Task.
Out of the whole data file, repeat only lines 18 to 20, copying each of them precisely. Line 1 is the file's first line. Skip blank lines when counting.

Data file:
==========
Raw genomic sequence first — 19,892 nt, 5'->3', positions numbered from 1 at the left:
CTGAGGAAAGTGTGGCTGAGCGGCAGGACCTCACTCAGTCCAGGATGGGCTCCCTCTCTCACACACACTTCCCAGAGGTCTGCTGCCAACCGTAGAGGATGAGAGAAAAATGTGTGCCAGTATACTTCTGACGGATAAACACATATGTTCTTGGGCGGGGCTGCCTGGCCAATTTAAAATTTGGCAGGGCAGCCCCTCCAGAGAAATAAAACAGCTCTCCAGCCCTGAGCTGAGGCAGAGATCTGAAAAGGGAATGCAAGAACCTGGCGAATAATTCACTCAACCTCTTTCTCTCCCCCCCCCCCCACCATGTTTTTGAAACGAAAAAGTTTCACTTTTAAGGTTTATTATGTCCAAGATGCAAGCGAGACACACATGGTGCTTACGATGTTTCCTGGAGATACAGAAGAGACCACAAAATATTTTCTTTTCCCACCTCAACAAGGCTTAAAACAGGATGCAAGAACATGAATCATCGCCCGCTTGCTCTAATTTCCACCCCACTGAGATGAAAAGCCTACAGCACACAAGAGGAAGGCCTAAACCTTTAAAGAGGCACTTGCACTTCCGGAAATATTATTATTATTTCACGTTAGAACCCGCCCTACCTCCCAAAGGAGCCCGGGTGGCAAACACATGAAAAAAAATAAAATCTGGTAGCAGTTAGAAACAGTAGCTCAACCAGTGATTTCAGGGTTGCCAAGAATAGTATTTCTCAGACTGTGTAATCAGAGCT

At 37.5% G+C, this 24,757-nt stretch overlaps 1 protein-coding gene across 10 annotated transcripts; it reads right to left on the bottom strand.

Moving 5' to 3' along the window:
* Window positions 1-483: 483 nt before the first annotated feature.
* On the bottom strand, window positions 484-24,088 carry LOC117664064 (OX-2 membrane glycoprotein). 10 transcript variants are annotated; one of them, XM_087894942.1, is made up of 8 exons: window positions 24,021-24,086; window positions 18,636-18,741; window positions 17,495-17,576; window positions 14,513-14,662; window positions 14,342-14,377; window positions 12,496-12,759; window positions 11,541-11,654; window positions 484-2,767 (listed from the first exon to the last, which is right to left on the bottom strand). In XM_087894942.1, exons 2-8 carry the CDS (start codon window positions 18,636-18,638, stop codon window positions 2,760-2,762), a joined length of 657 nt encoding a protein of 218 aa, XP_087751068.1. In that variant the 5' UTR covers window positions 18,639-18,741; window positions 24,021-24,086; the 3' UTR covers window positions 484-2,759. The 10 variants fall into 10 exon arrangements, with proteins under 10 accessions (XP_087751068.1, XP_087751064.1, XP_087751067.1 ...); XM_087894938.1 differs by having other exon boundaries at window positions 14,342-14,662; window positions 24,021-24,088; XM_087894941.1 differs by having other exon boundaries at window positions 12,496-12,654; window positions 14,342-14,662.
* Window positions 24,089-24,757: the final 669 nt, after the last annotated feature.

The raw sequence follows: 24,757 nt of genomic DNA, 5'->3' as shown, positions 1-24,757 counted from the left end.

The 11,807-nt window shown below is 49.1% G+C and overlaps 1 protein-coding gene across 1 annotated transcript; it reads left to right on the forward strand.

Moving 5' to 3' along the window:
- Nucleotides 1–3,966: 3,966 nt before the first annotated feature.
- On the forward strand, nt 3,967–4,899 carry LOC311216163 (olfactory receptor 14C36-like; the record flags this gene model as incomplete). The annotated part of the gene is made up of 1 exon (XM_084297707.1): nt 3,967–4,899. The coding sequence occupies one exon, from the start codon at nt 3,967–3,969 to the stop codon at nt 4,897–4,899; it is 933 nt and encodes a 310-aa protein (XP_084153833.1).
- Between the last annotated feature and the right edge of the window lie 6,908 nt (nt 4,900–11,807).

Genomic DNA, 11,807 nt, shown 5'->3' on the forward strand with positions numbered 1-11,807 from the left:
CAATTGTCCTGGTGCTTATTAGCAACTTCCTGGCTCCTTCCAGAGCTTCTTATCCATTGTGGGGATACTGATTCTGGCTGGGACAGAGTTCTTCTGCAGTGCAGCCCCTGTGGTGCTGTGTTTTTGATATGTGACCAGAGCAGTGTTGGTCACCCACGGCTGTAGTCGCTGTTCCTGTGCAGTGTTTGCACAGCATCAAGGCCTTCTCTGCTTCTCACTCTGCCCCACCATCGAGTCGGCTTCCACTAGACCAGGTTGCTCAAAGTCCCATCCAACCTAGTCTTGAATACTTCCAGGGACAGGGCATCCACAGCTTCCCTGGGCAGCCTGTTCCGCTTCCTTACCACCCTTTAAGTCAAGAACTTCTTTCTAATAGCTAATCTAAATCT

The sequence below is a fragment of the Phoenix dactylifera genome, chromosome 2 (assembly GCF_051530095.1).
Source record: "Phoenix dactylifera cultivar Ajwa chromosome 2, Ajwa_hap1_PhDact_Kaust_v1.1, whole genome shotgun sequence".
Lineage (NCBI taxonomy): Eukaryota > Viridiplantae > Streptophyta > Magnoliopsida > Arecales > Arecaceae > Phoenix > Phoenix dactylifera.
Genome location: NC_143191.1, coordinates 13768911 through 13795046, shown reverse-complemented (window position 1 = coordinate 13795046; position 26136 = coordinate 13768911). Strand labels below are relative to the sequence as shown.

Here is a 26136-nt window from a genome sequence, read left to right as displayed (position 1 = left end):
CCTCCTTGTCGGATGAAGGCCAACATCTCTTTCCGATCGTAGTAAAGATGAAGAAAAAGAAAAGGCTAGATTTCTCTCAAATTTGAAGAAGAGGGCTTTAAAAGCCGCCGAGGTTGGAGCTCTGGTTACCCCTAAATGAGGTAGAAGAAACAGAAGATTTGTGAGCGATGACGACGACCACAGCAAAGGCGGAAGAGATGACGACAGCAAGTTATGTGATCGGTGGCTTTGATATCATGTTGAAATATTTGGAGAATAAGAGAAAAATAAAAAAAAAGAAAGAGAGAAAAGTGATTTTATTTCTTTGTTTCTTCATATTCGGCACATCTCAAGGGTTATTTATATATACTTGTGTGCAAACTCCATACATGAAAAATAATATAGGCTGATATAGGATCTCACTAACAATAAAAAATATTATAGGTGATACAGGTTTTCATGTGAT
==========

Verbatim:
Lineage (NCBI taxonomy): Eukaryota > Viridiplantae > Streptophyta > Magnoliopsida > Arecales > Arecaceae > Phoenix > Phoenix dactylifera.
Genome location: NC_143191.1, coordinates 13768911 through 13795046, shown reverse-complemented (window position 1 = coordinate 13795046; position 26136 = coordinate 13768911). Strand labels below are relative to the sequence as shown.

Here is a 26136-nt window from a genome sequence, read left to right as displayed (position 1 = left end):